Mitch Crowe

On web development, robotics, and being a nerd

Form Extensions: A Form Object’s Skinny Little Brother

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You have a form who’s fields don’t match up to a model. What do you do?

Ask any web developer, and they will confidently defend one of three patterns: fat controllers, callbacks, or form objects. It’s an on-going, heated, debate.

I would like to propose a fourth pattern, form extensions, which I will argue is often the most pragmatic approach. It is probably not a new idea, but it certainly doesn’t get the lip-service it should. It deserves a name, and a first-class position in a web-developer’s toolbelt.

Roleable Roles for Ruby on Rails

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I was searching for just the right roles system to go with my cancan authorized, ActiveRecord-backed Rails app, and didn’t find anything I liked. There are at least a dozen gems out there, but they were all either too simple, too complex, or too ugly for my liking. So, like any good open-sourcer, I wrote my own after my biased taste. And, roleable was born. Check out the project page, and the API documentation.

roleable is deliberately simple in it’s implementation. It allows you to add user roles scoped to a instance of another model (e.g. make a use an author of a given article), or global roles (e.g. an admin role).

Soulmate.js—A jQuery Front-end to the Soulmate Auto-suggestion Gem

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Soulmate is an excellent auto-suggestion gem built for speed on sinatra and redis. I recently switched a project’s auto-suggestion engine to it from sphinx, and saw 200ms average response times drop to 10ms. Aside from speed, another huge boon was being able to completely separate the auto-suggestion engine from the main app. This allows it to get overwhelmed with a huge number of requests without significantly affecting the user’s experience. (Decoupling is good!).

Easy Rails Debugging in IE With a Mac and VirtualBox

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Internet Explorer is still more than 60% of my traffic, and I need to do a lot of feature testing on it. A lot of folks push up to a staging server then point a virtual machine to that server. This is too slow for me. Especially when I’m hunting down and fixing particularly pernicious css bugs, there is a lot of tweaking involved, and re-deploying for each test just doesn’t cut it.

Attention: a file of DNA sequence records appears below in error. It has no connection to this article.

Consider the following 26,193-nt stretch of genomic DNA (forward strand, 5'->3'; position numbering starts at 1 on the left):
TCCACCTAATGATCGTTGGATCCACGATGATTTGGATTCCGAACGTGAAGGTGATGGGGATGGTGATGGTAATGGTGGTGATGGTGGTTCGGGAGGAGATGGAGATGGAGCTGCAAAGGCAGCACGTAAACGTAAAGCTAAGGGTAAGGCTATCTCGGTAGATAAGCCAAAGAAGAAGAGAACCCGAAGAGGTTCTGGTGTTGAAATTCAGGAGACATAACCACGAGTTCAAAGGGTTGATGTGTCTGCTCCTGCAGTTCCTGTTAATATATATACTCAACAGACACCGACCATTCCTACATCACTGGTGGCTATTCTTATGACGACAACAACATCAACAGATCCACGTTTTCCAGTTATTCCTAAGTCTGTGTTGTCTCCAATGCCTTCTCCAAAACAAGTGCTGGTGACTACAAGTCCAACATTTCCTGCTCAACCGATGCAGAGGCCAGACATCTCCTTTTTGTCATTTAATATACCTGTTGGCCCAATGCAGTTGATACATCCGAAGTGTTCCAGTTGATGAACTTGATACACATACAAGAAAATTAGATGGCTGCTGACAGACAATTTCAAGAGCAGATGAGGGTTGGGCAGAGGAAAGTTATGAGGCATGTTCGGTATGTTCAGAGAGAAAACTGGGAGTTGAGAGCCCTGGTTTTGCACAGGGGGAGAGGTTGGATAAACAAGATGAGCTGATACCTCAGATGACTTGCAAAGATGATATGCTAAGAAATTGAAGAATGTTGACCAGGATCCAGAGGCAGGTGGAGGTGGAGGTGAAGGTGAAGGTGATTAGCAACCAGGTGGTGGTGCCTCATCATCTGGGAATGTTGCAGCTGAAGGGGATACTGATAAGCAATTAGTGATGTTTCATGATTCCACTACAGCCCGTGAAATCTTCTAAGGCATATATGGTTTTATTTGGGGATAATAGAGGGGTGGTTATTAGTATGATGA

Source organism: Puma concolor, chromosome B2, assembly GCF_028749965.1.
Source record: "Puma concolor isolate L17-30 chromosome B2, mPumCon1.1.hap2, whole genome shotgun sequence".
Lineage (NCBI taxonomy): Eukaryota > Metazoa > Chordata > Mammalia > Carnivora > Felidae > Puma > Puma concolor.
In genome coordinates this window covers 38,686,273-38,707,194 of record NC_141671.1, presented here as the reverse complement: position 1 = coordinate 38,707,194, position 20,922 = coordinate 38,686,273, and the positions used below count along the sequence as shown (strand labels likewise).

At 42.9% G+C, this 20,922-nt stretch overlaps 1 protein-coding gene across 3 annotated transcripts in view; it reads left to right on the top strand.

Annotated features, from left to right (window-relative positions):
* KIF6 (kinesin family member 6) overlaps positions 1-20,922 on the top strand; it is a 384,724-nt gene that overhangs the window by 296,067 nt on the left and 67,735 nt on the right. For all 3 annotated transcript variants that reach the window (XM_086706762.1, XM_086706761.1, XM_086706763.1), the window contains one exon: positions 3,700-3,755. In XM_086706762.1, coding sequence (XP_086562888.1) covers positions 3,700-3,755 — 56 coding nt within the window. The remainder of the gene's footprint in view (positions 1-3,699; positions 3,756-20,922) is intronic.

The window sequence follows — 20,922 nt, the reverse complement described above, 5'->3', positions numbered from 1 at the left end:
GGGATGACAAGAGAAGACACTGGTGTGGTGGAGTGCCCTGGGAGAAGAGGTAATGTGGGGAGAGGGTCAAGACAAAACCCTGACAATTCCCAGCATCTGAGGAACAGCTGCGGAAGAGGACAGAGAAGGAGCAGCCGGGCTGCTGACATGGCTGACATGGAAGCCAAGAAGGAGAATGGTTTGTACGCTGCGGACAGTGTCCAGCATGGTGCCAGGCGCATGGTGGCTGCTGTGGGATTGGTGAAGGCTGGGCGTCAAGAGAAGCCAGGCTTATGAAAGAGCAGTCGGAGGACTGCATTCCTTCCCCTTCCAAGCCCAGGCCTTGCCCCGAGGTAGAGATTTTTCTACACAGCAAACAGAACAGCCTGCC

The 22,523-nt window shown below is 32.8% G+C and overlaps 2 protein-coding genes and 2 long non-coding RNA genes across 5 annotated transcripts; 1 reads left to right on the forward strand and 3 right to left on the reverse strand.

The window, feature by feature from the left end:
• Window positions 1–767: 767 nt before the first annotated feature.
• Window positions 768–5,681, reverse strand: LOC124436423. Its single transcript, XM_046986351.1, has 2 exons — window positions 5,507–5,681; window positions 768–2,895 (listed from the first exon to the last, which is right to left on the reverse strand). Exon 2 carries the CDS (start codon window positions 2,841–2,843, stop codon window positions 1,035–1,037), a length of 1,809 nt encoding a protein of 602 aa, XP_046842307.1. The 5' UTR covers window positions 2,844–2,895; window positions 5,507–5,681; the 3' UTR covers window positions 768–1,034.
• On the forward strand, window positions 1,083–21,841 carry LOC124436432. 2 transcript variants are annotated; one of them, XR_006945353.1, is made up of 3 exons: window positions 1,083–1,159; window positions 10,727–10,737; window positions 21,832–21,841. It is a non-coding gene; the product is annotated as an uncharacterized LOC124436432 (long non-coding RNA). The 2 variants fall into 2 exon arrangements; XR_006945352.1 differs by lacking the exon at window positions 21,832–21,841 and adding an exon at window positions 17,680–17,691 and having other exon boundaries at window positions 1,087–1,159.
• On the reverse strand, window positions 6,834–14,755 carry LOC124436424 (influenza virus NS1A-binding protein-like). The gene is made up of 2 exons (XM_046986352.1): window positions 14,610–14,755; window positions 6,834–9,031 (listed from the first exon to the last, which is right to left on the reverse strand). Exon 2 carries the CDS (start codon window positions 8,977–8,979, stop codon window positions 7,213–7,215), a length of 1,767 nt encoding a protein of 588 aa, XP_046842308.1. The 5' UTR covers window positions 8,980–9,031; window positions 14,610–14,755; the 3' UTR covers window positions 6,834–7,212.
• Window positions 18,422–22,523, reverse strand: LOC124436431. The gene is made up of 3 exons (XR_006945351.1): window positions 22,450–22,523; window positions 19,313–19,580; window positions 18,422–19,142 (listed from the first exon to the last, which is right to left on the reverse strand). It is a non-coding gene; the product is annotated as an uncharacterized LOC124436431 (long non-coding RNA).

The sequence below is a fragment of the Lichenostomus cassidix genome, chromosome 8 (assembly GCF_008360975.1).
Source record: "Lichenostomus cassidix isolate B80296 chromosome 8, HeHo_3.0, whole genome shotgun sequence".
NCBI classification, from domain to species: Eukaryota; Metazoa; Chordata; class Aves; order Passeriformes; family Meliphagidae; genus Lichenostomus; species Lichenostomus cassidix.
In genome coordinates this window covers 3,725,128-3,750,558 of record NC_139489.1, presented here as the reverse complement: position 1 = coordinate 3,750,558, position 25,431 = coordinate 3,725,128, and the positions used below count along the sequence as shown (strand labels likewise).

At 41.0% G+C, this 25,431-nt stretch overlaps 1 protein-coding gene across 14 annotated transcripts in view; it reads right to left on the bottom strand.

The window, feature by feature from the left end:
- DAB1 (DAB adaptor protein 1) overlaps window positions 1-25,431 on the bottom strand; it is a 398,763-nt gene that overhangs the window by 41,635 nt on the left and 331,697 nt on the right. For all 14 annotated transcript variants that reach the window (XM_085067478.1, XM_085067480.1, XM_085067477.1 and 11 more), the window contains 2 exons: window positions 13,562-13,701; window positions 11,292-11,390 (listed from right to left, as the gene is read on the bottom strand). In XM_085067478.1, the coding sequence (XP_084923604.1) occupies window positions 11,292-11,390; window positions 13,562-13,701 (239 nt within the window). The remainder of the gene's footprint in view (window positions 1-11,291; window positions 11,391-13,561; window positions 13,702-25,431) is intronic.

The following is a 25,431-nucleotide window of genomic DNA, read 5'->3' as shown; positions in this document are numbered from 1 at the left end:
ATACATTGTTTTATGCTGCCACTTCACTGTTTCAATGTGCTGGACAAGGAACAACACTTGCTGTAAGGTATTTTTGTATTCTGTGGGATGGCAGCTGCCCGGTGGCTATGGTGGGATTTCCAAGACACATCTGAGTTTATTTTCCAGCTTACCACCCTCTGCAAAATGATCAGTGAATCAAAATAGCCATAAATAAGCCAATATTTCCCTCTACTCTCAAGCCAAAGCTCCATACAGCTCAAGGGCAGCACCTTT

Rubynu—A Scaffold Generator for Ruby Projects

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Creating my preferred scaffolding for new ruby projects by hand has gotten old. Sure, there are tools out there like bundler’s bundle gem to do this for you, but they aren’t flexible enough to meet everybody’s preferences. I want something as flexible as my tastes are fickle, something I can change the template to on a whim.

Paranoid - a Backup Script for When the World’s Out to Get You

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When I’ve put a ton of effort into a personal project, I tend to get paranoid that I’ll somehow find a way to toast it. I know, I know, git, github, and time machine already have my back. Sometimes that’s just not enough, though, and I find myself periodically making manual copies of important projects to a backup directory. Whether I need it or not, having hardcopy snapshots just makes me feel better.

Filtering Pop-ups From Embedded Scripts

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Recently I had a problem where a creative embedded on my site was periodically opening pop-ups on my users without my consent. The agency’s team assured me this shouldn’t be happening, but claimed they couldn’t re-create the issue. In truth, they just sell too many third-party ads to verify all of them.

I Was Framed!

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Patrolling the SERPs for a website I was working on one day, I came across something odd: An exact duplicate of my site at a different domain, startlingly high in the rankings. Here is its source:

Javascript Templates to the Rescue

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I’m a huge fan of ajax requests which simply return json, letting the client decide what it wants to do with the data. Formatting that data into html client-side, however, has always felt ugly as sin to me. So, we revert to rendering the html on the server and sending that html as an ajax response. This model is fine for simple pages, especially when all we want to do is display data asynchronously. Once we want to interact with this new data, do calculations on it, manipulate it further, things start to get ugly. In the end, I strongly believe that when the client requests data via ajax, it should get data, and not display logic, back.